Protein tubs npower electricity power cut

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I’m a pretty firm believer in good quality tubs at this point, at least in my fall calving program. I’ve fed (yes, and sold) the ADM tubs in the past, and a couple of years ago we calculated that it was just as economical to feed the complete tubs as to feed 2 lbs. a day of cubes plus a free choice high quality mineral. I used the ADM tubs starting in September, and never had any problems with over consumption. My cows bred back quicker, milked better, weaned bigger calves, and were just overall healthier and looked better. I don’t consider convenience to be a huge factor because I (or someone) see these cows everyday, but it does allow me to use a four wheeler sometimes instead of having to drive the much more expensive diesel pickup every day.

Last year I made the mistake of going without them – I fed 2.5 pounds of 20% cubes daily, free choice Moormans mineral, and free choice bermuda grass hay, and over half of my September calvers are going to be late November – December calvers this year. I’ll admit that I guess I should’ve tested my hay – it looked very good, but it seems that alot of last years hay around here wasn’t as good as usual, something to do with the very wet year following so many very dry ones.

So this year I’m feeding the tubs again, and everything looks really good and the cows that have calved are cycling very well (we’ll start breeding next week). I have switched from the ADM’s to Sweet Pro’s though – they’re costing noticeably less and seem to be working just as well.

Admittedly, I’ve never tried feeding grain to cows – it’s not really common practice around here, and it would require some investment in equipment and facilities that I don’t currently have. If those things are available to you though, that might work better for you.

Hay and protein cubes are all I use on my spring calvers, and that usually works plenty well enough for us. I also have a Sweet Pro "Kalf Kandy" tub out for some spring born heifers on grass, and they seem to be doing really well on it, too.

With the increased cost of hay the last couple of years, we have been feeding more corn stalks instead of hay. Last year we fed twice as many corn stalk bales as hay bales. I was worried how to get some additional protein into them to offset that lost from the hay. We came up with a feed mixture that works pretty well for us. We mix corn or good quality corn screenings with DDGs and a legume balancer. As the pastures decline in the fall, we start by feeding a pound or so of this per animal per day and then as we shift over to feeding hay and corn stalks we will start to increase the amount we give them. In mid winter, when the temperatures are the coldest we may feed up to 6 pounds/ head/day. Of course, this varies by the ratio of corn stalks to hay and the body condition of the cows but we feel this has been a good program for us and has allowed us to keep our cost/cow under control even thought the hay costs and grain costs are up. This program can also be adapted to a hihger level of DDGs if you want a higher protein level and less energy. We have used a formula of 1800 pounds of corn/screenings, 160 # of DDGs, and 40# of the forage balancer as our base product. If we are feeding more stalks than a 2:1 ratio over time, I would probably increase the level of DDGs to compensate for protein needs.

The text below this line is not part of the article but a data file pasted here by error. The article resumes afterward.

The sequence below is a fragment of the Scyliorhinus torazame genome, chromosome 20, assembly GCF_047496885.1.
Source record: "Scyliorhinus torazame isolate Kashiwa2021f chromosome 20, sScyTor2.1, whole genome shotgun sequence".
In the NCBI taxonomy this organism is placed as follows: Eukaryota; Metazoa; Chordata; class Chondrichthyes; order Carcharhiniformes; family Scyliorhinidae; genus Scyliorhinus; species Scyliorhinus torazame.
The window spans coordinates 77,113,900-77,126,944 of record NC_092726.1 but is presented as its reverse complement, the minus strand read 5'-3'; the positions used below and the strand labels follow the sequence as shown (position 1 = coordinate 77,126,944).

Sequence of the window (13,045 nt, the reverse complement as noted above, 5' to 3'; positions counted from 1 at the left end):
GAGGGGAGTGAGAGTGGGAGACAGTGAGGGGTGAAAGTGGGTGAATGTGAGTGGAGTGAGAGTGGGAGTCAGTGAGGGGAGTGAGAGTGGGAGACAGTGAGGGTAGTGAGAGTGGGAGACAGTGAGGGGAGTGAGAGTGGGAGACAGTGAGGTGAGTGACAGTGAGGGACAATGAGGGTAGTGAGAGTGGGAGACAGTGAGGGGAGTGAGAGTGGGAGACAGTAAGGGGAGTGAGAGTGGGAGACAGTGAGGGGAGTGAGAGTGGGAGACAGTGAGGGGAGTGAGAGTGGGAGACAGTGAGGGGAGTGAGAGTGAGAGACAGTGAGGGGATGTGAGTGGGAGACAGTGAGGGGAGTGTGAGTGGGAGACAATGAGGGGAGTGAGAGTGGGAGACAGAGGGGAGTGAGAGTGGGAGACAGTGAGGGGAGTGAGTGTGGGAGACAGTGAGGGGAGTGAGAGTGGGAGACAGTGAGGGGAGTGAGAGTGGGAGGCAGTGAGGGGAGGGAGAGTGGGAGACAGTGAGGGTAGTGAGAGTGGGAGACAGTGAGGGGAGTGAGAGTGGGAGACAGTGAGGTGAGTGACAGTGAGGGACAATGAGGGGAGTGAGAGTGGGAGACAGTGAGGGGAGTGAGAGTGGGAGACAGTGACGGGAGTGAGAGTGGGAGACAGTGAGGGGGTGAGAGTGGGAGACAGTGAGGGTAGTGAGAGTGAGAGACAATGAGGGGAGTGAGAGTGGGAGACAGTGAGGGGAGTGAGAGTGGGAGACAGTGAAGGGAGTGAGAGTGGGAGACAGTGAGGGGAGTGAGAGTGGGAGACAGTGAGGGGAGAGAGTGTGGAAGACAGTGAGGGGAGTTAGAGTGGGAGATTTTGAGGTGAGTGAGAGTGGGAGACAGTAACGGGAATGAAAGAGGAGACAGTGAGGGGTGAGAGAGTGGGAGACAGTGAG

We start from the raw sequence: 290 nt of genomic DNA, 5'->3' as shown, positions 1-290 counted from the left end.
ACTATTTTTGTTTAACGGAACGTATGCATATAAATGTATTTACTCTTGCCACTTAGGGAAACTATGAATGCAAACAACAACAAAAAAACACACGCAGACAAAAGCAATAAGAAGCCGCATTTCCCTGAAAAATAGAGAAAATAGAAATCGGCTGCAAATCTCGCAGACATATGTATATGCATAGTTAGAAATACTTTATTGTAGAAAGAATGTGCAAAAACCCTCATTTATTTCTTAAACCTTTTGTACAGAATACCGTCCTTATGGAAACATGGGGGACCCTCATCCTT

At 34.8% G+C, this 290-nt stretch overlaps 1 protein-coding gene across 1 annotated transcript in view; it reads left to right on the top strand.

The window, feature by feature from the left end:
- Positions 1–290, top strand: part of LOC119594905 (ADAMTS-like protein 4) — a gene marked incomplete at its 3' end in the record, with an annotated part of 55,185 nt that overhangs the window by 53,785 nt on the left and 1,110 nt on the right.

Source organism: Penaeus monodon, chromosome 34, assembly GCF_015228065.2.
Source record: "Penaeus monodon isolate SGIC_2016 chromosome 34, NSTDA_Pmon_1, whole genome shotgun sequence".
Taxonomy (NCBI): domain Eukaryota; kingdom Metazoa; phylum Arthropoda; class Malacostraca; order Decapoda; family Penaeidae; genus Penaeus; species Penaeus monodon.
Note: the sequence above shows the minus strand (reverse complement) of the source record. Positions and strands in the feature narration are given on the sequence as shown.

In the mid 80s, when we were in the middle of a decade of drought, we came up with some pretty good ways to make feed out of refuse. One year, we tub ground wheat and oat straw and mixed it with refuse sunflower screenings and stillage ( the watery component left over from distilling or ethanol process) We put the straw into a pit silo, then layered in a few inches of sunflower screenings. We had a large tank filled with stillage and we pumped it onto the straw/ sunflower mixture, then packed it with a tractor. The stillage was just a few degrees below boiling, so it helped start the heating process. It insiled and made a silage like mix that the cows just loved. I was really surprised when we did a feed test and this mixture tested better than our alfalfa silage for protien and TDN. The sunflower screenings by themselves tested 42% protein and we got them free. A local farmer was cleaning them and had discarded the screenings into a slough. The stillage cost us 1 cent a gallon delivered to the farm. This took a little work, but it was a much cheaper feed than buying high priced hay that had to be hauled over 500 miles, and it got us through a few winters. The cows also did very well on this feed.

I would also add, that hay is often the most expensive feed source for cows. They do need some hay but you can cut the hay by 1/2 to 2/3, by feeding a few pounds of grain or screening pellets and a few bales of corn stalks or straw. You have to pay attention to the mineral intake of the cows. Grain and/or screening pellets are much easier to haul and are usually price effective when it is calculated on a proteinn and TDN basis.